I couldn't fix him.  Though I am not ready for another dog, I often find myself searching for dogs to adopt.  And I only look for those unadoptable dogs, those with issues, blind or deaf like my boy, injured, etc.

Yesterday I found a site to adopt retired Iditarod dogs, and I found this one girl, Pippin.  Seeing her picture spoke to me somehow-I connected with this dog I will probably never meet.  Weird, I know.  Ever since then I have been obsessed with trying to find a way to adopt her.  I don't even know if she is still available, and I know I cannot get another dog right now, but the need to adopt this unwanted girl persists.

I know this all stems from trying to help her the way I couldn't help Polar-to make her life better-to fix her.  

This holiday is killing me, I am crying alot, and the guilt is worse than ever-I miss my boy so much.  I wish you all a fulfilling season with your loved ones, and yet I envy you to every fiber of my being.


Blubeari said...

There isn't a day that goes by that I don't think about my Kicho. I've really identified with you in this blog because I think I understand. I try not to talk to other people about how I feel about Kicho too much. They don't seem to understand. I guess some people have never been able to truly love a pet. They can't understand why it's a year later and I still cry when I talk about my Kicho. I would give anything to spend this Christmas with Kicho.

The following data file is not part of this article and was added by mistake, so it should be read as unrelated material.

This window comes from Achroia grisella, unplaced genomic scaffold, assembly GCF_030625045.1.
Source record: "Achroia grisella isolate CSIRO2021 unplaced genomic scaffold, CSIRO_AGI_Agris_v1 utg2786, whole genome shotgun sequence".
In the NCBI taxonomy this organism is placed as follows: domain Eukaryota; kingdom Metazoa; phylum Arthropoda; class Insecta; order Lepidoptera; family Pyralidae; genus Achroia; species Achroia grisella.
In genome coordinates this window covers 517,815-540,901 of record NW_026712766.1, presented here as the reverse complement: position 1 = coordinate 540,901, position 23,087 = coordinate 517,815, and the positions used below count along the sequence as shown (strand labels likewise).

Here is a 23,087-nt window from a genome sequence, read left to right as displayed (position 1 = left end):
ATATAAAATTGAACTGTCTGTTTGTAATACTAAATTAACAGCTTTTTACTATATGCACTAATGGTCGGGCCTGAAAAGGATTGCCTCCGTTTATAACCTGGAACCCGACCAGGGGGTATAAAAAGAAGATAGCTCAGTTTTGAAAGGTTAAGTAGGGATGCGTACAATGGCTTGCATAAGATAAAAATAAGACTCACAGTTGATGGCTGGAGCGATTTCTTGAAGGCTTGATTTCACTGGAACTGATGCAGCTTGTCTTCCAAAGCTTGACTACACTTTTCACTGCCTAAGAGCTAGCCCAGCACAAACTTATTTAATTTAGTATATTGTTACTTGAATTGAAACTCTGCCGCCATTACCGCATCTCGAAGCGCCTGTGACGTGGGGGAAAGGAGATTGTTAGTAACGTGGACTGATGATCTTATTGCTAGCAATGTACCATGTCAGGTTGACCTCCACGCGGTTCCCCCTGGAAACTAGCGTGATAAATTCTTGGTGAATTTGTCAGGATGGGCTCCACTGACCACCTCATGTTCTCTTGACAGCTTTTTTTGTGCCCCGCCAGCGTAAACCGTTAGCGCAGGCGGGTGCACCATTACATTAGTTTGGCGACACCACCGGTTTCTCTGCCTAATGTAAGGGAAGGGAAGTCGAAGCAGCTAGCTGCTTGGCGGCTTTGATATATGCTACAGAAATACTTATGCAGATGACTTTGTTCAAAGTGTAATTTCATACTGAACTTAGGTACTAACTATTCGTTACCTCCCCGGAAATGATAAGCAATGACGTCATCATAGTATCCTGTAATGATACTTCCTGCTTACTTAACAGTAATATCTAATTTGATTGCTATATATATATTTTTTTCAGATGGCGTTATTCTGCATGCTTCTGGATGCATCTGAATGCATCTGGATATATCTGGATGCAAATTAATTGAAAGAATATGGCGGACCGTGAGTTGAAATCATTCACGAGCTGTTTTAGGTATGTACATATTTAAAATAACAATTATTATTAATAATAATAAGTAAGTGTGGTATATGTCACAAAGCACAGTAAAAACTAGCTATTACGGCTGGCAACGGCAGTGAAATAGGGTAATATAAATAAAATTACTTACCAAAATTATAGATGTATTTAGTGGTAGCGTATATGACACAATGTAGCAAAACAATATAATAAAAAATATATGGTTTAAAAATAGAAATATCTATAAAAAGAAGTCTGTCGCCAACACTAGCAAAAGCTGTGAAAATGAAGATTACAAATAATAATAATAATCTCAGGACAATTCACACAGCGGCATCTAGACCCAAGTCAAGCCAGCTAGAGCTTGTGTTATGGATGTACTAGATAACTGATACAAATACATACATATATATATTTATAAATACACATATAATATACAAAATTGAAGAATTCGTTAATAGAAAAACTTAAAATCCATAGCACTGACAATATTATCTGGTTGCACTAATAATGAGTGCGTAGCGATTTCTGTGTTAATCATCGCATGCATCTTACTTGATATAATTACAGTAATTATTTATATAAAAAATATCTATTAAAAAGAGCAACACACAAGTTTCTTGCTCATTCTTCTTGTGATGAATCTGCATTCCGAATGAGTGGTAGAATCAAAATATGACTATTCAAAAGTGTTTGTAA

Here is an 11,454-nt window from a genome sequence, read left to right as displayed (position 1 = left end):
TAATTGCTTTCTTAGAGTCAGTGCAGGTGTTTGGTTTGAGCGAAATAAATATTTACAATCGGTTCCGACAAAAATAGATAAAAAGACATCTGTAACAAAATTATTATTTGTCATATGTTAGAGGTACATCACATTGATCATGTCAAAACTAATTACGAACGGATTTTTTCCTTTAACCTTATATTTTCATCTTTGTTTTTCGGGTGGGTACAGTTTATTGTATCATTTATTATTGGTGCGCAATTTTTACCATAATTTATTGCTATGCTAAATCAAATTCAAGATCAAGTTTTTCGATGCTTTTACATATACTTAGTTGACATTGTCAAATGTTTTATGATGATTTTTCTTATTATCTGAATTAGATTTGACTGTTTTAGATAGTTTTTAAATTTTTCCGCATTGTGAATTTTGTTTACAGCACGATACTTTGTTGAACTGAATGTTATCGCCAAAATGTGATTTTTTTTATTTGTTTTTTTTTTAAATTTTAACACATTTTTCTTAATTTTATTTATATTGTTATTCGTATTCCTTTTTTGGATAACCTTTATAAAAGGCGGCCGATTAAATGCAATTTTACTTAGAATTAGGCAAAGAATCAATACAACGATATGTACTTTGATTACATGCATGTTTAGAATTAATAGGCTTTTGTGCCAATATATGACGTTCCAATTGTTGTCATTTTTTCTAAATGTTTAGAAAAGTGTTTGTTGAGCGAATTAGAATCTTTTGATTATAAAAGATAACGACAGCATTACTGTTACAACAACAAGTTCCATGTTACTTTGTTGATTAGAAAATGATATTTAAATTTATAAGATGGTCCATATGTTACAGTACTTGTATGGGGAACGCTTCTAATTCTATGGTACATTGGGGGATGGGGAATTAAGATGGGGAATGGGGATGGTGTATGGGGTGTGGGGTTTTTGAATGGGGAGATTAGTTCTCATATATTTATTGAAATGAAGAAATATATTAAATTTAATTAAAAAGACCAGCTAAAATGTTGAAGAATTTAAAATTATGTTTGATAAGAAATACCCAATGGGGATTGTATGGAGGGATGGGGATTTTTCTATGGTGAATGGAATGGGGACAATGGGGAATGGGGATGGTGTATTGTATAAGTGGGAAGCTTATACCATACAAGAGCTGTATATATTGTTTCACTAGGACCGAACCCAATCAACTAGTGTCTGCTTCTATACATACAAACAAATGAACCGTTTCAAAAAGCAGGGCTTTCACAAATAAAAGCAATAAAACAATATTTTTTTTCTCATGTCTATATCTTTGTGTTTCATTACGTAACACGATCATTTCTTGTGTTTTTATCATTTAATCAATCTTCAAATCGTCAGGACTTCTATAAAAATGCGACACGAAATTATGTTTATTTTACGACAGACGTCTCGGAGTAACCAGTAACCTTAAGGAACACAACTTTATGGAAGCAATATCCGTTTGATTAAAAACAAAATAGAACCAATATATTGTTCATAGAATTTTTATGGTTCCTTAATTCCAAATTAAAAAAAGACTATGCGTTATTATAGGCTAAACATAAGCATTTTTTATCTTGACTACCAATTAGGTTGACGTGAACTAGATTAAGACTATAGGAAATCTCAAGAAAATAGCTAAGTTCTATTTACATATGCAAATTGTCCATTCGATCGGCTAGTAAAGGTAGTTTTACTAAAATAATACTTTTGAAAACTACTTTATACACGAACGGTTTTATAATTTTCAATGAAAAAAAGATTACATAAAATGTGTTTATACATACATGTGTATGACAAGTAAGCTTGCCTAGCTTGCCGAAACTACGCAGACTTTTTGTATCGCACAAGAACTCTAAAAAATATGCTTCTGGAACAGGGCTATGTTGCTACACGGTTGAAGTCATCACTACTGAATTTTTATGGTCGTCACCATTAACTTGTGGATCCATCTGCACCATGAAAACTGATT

Mom to the Fourth Power said...

I'm so sorry... That sounds like a really hard heartache to have and to feel guilty on top must be painful to deal with. I hope you feel better and find peace. Have a happy Christmas!


fatgirlwearingthin said...

I teared up just reading this post. The loss of a part of our family is so gutwrenching at times it can be staggering. Everything you've written my husband and I have felt and continue to feel. Mandy was a senior rescue dog and we acquired her at 9. A bold move since my beloved girl Abby died of lymphoma at 6 and we've had other goldens that never made it that long. Abby was put on chemo and I hoped to God it would help. It didn't.
Guilt, second-guesses, sadness, and the ultimate urge to fill that void in any way possible is what we experience on any given day in this household. We don't have children so our dogs are truly our family. The loss of a loved one especially around Christmas is so hard (my husband lost his mother this year as well) but I just make a point at counting the days until life can get back to normal.